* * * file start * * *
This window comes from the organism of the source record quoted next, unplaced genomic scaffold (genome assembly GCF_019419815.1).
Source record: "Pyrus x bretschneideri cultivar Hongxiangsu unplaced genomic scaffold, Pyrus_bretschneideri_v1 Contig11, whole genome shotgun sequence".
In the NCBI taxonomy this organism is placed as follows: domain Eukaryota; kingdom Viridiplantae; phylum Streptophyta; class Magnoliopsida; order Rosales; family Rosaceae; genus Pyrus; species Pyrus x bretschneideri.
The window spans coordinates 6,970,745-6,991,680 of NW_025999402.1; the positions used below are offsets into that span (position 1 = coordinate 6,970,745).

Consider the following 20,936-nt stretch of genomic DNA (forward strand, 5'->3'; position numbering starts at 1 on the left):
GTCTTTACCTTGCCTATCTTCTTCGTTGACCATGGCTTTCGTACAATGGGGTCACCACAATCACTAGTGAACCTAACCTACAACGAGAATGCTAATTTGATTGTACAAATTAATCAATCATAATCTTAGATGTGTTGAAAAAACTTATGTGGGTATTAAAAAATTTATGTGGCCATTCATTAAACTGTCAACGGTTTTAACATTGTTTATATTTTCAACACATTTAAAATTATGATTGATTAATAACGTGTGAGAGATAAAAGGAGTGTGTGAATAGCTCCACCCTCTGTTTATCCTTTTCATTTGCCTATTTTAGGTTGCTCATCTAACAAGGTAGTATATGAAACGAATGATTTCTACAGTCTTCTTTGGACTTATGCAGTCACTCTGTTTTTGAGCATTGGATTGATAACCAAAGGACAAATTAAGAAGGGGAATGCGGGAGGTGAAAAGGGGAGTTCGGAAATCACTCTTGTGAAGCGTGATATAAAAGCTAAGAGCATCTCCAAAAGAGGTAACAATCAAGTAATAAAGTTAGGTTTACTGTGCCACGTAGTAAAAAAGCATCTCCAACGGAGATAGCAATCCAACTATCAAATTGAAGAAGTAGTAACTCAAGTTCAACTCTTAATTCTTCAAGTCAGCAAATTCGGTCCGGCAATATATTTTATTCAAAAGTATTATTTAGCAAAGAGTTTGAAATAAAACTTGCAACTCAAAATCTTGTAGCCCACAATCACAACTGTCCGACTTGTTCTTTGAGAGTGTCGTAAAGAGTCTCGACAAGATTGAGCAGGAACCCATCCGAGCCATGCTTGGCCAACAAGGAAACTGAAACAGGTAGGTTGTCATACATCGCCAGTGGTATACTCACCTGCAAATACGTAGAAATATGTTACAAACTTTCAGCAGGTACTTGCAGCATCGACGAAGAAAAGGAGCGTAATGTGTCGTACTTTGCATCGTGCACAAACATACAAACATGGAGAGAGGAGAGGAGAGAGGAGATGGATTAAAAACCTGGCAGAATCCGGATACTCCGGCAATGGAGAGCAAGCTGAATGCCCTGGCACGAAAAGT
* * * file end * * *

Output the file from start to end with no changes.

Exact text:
This window comes from the organism of the source record quoted next, unplaced genomic scaffold (genome assembly GCF_019419815.1).
Source record: "Pyrus x bretschneideri cultivar Hongxiangsu unplaced genomic scaffold, Pyrus_bretschneideri_v1 Contig11, whole genome shotgun sequence".
In the NCBI taxonomy this organism is placed as follows: domain Eukaryota; kingdom Viridiplantae; phylum Streptophyta; class Magnoliopsida; order Rosales; family Rosaceae; genus Pyrus; species Pyrus x bretschneideri.
The window spans coordinates 6,970,745-6,991,680 of NW_025999402.1; the positions used below are offsets into that span (position 1 = coordinate 6,970,745).

Consider the following 20,936-nt stretch of genomic DNA (forward strand, 5'->3'; position numbering starts at 1 on the left):
GTCTTTACCTTGCCTATCTTCTTCGTTGACCATGGCTTTCGTACAATGGGGTCACCACAATCACTAGTGAACCTAACCTACAACGAGAATGCTAATTTGATTGTACAAATTAATCAATCATAATCTTAGATGTGTTGAAAAAACTTATGTGGGTATTAAAAAATTTATGTGGCCATTCATTAAACTGTCAACGGTTTTAACATTGTTTATATTTTCAACACATTTAAAATTATGATTGATTAATAACGTGTGAGAGATAAAAGGAGTGTGTGAATAGCTCCACCCTCTGTTTATCCTTTTCATTTGCCTATTTTAGGTTGCTCATCTAACAAGGTAGTATATGAAACGAATGATTTCTACAGTCTTCTTTGGACTTATGCAGTCACTCTGTTTTTGAGCATTGGATTGATAACCAAAGGACAAATTAAGAAGGGGAATGCGGGAGGTGAAAAGGGGAGTTCGGAAATCACTCTTGTGAAGCGTGATATAAAAGCTAAGAGCATCTCCAAAAGAGGTAACAATCAAGTAATAAAGTTAGGTTTACTGTGCCACGTAGTAAAAAAGCATCTCCAACGGAGATAGCAATCCAACTATCAAATTGAAGAAGTAGTAACTCAAGTTCAACTCTTAATTCTTCAAGTCAGCAAATTCGGTCCGGCAATATATTTTATTCAAAAGTATTATTTAGCAAAGAGTTTGAAATAAAACTTGCAACTCAAAATCTTGTAGCCCACAATCACAACTGTCCGACTTGTTCTTTGAGAGTGTCGTAAAGAGTCTCGACAAGATTGAGCAGGAACCCATCCGAGCCATGCTTGGCCAACAAGGAAACTGAAACAGGTAGGTTGTCATACATCGCCAGTGGTATACTCACCTGCAAATACGTAGAAATATGTTACAAACTTTCAGCAGGTACTTGCAGCATCGACGAAGAAAAGGAGCGTAATGTGTCGTACTTTGCATCGTGCACAAACATACAAACATGGAGAGAGGAGAGGAGAGAGGAGATGGATTAAAAACCTGGCAGAATCCGGATACTCCGGCAATGGAGAGCAAGCTGAATGCCCTGGCACGAAAAGT